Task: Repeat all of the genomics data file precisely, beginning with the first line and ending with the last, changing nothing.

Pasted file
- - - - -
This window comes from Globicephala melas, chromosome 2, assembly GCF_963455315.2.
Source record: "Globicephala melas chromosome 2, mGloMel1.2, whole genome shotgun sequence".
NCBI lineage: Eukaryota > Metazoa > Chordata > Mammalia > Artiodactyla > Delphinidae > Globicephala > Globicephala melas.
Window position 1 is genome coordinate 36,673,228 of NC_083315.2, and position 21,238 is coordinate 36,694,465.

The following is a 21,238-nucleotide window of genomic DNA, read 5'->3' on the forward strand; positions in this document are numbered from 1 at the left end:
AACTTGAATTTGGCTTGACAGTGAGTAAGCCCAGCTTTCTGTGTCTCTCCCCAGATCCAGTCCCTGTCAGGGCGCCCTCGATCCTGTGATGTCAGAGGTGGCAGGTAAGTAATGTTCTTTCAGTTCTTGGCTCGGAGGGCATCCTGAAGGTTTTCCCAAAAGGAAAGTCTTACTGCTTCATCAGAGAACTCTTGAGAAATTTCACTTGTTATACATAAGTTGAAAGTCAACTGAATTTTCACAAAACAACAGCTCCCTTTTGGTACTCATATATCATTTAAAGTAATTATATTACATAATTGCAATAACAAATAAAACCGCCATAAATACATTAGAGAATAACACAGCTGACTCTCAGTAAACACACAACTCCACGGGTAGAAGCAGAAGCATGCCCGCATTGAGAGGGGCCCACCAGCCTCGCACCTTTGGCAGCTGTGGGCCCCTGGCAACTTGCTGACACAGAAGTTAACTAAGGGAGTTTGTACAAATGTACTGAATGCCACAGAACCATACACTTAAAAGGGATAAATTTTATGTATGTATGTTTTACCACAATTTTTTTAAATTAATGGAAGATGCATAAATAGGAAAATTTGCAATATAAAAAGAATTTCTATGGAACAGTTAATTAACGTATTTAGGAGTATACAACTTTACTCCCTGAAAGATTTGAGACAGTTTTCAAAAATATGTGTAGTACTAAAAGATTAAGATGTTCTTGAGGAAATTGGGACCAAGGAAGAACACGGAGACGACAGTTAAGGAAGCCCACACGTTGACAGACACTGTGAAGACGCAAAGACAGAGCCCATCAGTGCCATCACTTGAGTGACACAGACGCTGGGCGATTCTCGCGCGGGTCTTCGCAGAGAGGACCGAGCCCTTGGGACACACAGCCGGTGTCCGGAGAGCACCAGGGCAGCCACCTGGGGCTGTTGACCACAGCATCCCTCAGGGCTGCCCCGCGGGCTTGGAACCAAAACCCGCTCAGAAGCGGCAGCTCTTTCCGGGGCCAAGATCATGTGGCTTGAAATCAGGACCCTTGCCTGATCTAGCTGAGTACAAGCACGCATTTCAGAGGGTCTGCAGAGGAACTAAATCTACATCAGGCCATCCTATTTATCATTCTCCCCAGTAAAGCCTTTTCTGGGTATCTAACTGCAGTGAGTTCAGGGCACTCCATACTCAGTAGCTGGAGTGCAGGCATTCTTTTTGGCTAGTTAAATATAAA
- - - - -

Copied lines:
This window comes from Globicephala melas, chromosome 2, assembly GCF_963455315.2.
Source record: "Globicephala melas chromosome 2, mGloMel1.2, whole genome shotgun sequence".
NCBI lineage: Eukaryota > Metazoa > Chordata > Mammalia > Artiodactyla > Delphinidae > Globicephala > Globicephala melas.
Window position 1 is genome coordinate 36,673,228 of NC_083315.2, and position 21,238 is coordinate 36,694,465.

The following is a 21,238-nucleotide window of genomic DNA, read 5'->3' on the forward strand; positions in this document are numbered from 1 at the left end:
AACTTGAATTTGGCTTGACAGTGAGTAAGCCCAGCTTTCTGTGTCTCTCCCCAGATCCAGTCCCTGTCAGGGCGCCCTCGATCCTGTGATGTCAGAGGTGGCAGGTAAGTAATGTTCTTTCAGTTCTTGGCTCGGAGGGCATCCTGAAGGTTTTCCCAAAAGGAAAGTCTTACTGCTTCATCAGAGAACTCTTGAGAAATTTCACTTGTTATACATAAGTTGAAAGTCAACTGAATTTTCACAAAACAACAGCTCCCTTTTGGTACTCATATATCATTTAAAGTAATTATATTACATAATTGCAATAACAAATAAAACCGCCATAAATACATTAGAGAATAACACAGCTGACTCTCAGTAAACACACAACTCCACGGGTAGAAGCAGAAGCATGCCCGCATTGAGAGGGGCCCACCAGCCTCGCACCTTTGGCAGCTGTGGGCCCCTGGCAACTTGCTGACACAGAAGTTAACTAAGGGAGTTTGTACAAATGTACTGAATGCCACAGAACCATACACTTAAAAGGGATAAATTTTATGTATGTATGTTTTACCACAATTTTTTTAAATTAATGGAAGATGCATAAATAGGAAAATTTGCAATATAAAAAGAATTTCTATGGAACAGTTAATTAACGTATTTAGGAGTATACAACTTTACTCCCTGAAAGATTTGAGACAGTTTTCAAAAATATGTGTAGTACTAAAAGATTAAGATGTTCTTGAGGAAATTGGGACCAAGGAAGAACACGGAGACGACAGTTAAGGAAGCCCACACGTTGACAGACACTGTGAAGACGCAAAGACAGAGCCCATCAGTGCCATCACTTGAGTGACACAGACGCTGGGCGATTCTCGCGCGGGTCTTCGCAGAGAGGACCGAGCCCTTGGGACACACAGCCGGTGTCCGGAGAGCACCAGGGCAGCCACCTGGGGCTGTTGACCACAGCATCCCTCAGGGCTGCCCCGCGGGCTTGGAACCAAAACCCGCTCAGAAGCGGCAGCTCTTTCCGGGGCCAAGATCATGTGGCTTGAAATCAGGACCCTTGCCTGATCTAGCTGAGTACAAGCACGCATTTCAGAGGGTCTGCAGAGGAACTAAATCTACATCAGGCCATCCTATTTATCATTCTCCCCAGTAAAGCCTTTTCTGGGTATCTAACTGCAGTGAGTTCAGGGCACTCCATACTCAGTAGCTGGAGTGCAGGCATTCTTTTTGGCTAGTTAAATATAAA